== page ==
|10/10/2017 1:12:00 PM|
Sisters High School is flying high
Last Saturday was a high-flying day for the 48 members of the Sisters High School Flight Science class.
|The 48 students of the SHS Flight Science Class on a field day to the Erickson Aircraft Collection Museum. photo by Jim Anderson|
They all got together at Sisters Eagle Air at 9 a.m. for a day to head out for the Erickson Aircraft Collection Museum in Madras.
Getting from Sisters to Madras and back can be achieved several ways: A bus would work; so would car-pooling. The students went another way: plane-pooling.
Several Sisters airplane-owners - members of the Experimental Aircraft Association (EAA) - offered their services and airplanes to haul the students to Madras and back.
Benny Benson transported flight science class teacher Sheryl Yeager and a bunch of students in his twin Baron; Dave Hoffman rolled out his Beech Bonanza and beat up the sky both ways with students; Sam Monte, Outlaw Aviation Flight Instructor, and Julie Benson of Sisters Eagle Air also hauled kids in the high school's Cessna 172, as did Dave Hoffman in his Beech Bonanza.
One EAA aircraft was there to participate, a Flight Design Light Sport, piloted by Jim Hamilton; while Brian Lansburgh, a taildragger flight instructor, drove Julie Benson's tricycle-geared Cessna 182 with three students; and last but not least was John Dunlap in his classic Cessna 180.
Some of the aircraft owners gave up the left seat of their aircraft - where the pilot in command sits - so one of the students would have the opportunity to be at the controls during the flight. The pilots, as members of EEA, are qualified pilots in the EAA Young Eagles program. For a few of the future pilots this was their first time to feel what it is like to actually fly the aircraft they were riding in.
On the first flight from Sisters to Madras, one of the pilots helping out, FAA certified flight instructor Brian Lansburgh invited student Ty Beatty to take the controls of Julie Benson's Cessna Skymaster once the aircraft was out of the Sisters traffic pattern - Beatty's first time to be at the controls of any aircraft - with flight instructor Lansburgh in the right seat coaching.
As they were lined up for the Madras runway for landing, Lansburgh told Beatty to keep his hands on the control wheel and feel the way things work on landing.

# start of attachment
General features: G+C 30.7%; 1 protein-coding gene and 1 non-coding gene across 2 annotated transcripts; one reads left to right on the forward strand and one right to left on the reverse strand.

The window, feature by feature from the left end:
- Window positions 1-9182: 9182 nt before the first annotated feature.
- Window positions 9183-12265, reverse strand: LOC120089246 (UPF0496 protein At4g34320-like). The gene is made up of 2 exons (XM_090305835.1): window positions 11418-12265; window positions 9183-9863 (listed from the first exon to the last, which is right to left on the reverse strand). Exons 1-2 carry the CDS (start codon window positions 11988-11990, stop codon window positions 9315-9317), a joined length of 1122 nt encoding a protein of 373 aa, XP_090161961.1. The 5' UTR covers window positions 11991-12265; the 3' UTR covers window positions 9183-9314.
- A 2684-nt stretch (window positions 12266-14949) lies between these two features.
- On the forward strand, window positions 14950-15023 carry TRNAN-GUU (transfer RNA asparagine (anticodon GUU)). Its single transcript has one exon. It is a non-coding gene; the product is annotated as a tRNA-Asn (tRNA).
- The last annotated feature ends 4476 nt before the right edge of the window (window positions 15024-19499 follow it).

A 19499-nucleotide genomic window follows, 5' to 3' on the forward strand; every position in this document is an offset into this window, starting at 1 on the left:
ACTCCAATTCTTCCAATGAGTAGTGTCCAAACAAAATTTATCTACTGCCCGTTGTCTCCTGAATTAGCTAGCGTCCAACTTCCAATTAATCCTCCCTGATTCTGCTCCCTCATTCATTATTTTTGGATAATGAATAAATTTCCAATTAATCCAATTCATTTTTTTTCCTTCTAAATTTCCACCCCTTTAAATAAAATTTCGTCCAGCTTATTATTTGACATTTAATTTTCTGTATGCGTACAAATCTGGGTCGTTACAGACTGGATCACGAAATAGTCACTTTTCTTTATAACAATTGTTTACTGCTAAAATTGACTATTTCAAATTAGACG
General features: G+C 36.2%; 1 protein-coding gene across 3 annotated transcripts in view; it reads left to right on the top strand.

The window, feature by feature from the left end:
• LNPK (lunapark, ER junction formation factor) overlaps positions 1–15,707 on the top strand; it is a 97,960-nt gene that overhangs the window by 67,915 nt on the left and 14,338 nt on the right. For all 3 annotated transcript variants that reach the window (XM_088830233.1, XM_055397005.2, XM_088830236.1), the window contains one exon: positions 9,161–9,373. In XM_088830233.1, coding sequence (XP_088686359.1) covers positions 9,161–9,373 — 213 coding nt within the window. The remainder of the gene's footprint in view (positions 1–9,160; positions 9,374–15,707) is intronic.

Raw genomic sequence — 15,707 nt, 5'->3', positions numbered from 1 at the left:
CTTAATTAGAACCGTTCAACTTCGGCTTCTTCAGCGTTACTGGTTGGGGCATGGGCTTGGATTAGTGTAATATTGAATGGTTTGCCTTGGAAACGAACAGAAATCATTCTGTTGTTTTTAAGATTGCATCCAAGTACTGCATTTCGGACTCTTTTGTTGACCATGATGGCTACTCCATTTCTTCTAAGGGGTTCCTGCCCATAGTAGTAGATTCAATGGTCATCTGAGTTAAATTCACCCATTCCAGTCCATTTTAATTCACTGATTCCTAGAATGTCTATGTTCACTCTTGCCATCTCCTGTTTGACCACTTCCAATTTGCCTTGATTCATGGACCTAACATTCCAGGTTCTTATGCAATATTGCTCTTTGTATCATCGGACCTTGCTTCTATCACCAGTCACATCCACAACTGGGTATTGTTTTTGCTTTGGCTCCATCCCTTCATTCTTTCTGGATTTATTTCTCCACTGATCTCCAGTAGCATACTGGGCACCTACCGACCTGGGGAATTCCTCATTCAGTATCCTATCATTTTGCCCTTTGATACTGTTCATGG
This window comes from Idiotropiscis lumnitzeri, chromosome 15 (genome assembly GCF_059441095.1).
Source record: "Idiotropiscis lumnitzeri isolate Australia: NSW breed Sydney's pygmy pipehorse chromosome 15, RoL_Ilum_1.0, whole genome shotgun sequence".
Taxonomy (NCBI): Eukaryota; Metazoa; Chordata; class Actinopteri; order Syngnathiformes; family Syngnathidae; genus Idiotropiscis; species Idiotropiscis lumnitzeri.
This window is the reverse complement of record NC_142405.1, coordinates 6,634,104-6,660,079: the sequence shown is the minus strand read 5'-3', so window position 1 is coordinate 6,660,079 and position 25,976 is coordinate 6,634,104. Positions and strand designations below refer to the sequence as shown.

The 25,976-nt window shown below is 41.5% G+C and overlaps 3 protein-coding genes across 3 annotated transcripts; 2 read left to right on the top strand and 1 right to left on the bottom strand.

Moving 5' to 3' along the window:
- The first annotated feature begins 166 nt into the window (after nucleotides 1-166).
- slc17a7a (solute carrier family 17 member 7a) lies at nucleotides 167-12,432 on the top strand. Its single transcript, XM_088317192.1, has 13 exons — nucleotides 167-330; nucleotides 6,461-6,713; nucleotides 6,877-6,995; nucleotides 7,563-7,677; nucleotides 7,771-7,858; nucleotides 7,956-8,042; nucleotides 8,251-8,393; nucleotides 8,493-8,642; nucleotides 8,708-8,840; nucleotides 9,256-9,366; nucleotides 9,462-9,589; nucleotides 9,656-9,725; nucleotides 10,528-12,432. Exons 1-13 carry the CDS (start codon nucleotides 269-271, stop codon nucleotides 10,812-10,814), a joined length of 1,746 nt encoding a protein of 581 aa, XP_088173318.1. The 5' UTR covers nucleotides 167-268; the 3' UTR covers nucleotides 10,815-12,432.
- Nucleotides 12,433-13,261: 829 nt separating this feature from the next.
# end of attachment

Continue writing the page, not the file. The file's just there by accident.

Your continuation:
"All you gotta do is keep it lined up on the runway and let it down slowly once the power is off," Lansburgh said.
Five years ago, Benny and Julie Benson's daughter Cammi took a Young Eagles flight at Madras Airport. Later, she got the online ground school access sponsored through EAA's Sporty's Flight Shop. While Julie was looking over her shoulder, it occurred to her that this program could be used as a curriculum for a class at Sisters High School, at no cost to the school.
Benson didn't know how to start a class at the high school, but met with fellow pilot and high school teacher Jon Renner. He liked the idea, and added the class to the SHS schedule with him as the teacher. There were seven students who signed up for the first flight science class. Renner taught the class for two years before he retired.
To put the flight time into the SHS Flight Science class, the Bensons purchased a Cessna 172 airplane that could be used for training, and that was really the start of Outlaw Aviation. Brian Lansburgh, CFI, began teaching SHS students in the Outlaw 172, and stepped in to teach the class at SHS for a year when Renner retired.
The students' flight museum experience was all that anyone could expect, and more. Every aircraft in the museum is airworthy and can be rolled out the hanger door, started up and with a qualified pilot at the controls, go off into the wild blue yonder. This was impressive to the students who read the information boards beside the nine-ton Republic P-47 Thunderbolt of World War II fame.
One big hit was the students' discovery of a World War II U.S. Army Air Force fire truck named "Outlaw." Everyone climbed aboard, with aviation science teacher Yeager in the cab and Monte posing by the front fender. And of course, the lusty artwork on the noses of several World War II aircraft caught the attention of many of the students.
It was a full day of flying and "hanger talk" for the SHS Outlaw Aviation class, with discussions of the roles of the aircraft in the Erickson Aircraft Museum had in the long saga of the history of aviation in the USA and the exciting and heart-breaking times of World War II.
As plane-pool pilot John Dunlop pulled up on the ramp, one of the students who left his hefty Cessna 180 was Ryan Ilmberger, a young man who already has over 10 hours of flight time - thanks to his dad who is certified in just everything that can fly, from fixed wing to rotary wing.
Ryan's mom, Lonnie, was waiting for him, and as she watched him walk up to her she shared this thought:
"Aviation classes in the high school? Wow! That was our reaction when we were looking for a high school for our son, Ryan. We're from the San Francisco Bay Area and the high schools there were not the right place for our son.
"We visited the school in May and turned in the papers for Sisters High School and also Sisters Middle School for our daughter, Alli, in June. We felt very welcomed here and the school staff, community and environment were awesome. Now that our son has had his first flight with the EAA here in Sisters he is well on his way. Big smiles from ear to ear!"
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